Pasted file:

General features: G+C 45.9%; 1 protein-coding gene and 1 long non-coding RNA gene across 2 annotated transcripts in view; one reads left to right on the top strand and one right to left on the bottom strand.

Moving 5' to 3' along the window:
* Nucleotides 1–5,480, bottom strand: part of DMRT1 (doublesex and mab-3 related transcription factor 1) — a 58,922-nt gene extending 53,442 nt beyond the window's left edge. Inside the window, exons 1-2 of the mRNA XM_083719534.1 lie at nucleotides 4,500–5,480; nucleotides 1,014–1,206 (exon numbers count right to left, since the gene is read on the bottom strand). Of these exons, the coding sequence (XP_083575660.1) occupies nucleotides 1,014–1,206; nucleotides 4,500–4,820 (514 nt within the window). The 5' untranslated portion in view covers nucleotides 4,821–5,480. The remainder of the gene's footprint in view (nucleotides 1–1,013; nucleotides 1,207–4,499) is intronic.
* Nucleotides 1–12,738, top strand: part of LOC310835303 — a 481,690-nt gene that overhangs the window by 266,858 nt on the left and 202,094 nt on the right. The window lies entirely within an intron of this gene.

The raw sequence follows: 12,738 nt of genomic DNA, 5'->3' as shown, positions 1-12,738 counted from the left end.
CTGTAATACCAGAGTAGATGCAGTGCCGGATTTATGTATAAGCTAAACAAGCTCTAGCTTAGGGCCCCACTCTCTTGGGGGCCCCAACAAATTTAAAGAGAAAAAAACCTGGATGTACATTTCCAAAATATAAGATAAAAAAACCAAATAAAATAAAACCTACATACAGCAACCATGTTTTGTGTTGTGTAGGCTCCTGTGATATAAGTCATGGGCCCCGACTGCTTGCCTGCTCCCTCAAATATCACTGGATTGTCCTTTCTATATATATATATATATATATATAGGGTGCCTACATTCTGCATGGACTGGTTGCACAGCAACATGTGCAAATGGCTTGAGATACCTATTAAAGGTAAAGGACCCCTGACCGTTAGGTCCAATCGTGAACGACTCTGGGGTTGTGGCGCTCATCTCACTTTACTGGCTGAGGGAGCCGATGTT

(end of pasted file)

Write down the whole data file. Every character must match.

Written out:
General features: G+C 45.9%; 1 protein-coding gene and 1 long non-coding RNA gene across 2 annotated transcripts in view; one reads left to right on the top strand and one right to left on the bottom strand.

Moving 5' to 3' along the window:
* Nucleotides 1–5,480, bottom strand: part of DMRT1 (doublesex and mab-3 related transcription factor 1) — a 58,922-nt gene extending 53,442 nt beyond the window's left edge. Inside the window, exons 1-2 of the mRNA XM_083719534.1 lie at nucleotides 4,500–5,480; nucleotides 1,014–1,206 (exon numbers count right to left, since the gene is read on the bottom strand). Of these exons, the coding sequence (XP_083575660.1) occupies nucleotides 1,014–1,206; nucleotides 4,500–4,820 (514 nt within the window). The 5' untranslated portion in view covers nucleotides 4,821–5,480. The remainder of the gene's footprint in view (nucleotides 1–1,013; nucleotides 1,207–4,499) is intronic.
* Nucleotides 1–12,738, top strand: part of LOC310835303 — a 481,690-nt gene that overhangs the window by 266,858 nt on the left and 202,094 nt on the right. The window lies entirely within an intron of this gene.

The raw sequence follows: 12,738 nt of genomic DNA, 5'->3' as shown, positions 1-12,738 counted from the left end.
CTGTAATACCAGAGTAGATGCAGTGCCGGATTTATGTATAAGCTAAACAAGCTCTAGCTTAGGGCCCCACTCTCTTGGGGGCCCCAACAAATTTAAAGAGAAAAAAACCTGGATGTACATTTCCAAAATATAAGATAAAAAAACCAAATAAAATAAAACCTACATACAGCAACCATGTTTTGTGTTGTGTAGGCTCCTGTGATATAAGTCATGGGCCCCGACTGCTTGCCTGCTCCCTCAAATATCACTGGATTGTCCTTTCTATATATATATATATATATATATAGGGTGCCTACATTCTGCATGGACTGGTTGCACAGCAACATGTGCAAATGGCTTGAGATACCTATTAAAGGTAAAGGACCCCTGACCGTTAGGTCCAATCGTGAACGACTCTGGGGTTGTGGCGCTCATCTCACTTTACTGGCTGAGGGAGCCGATGTT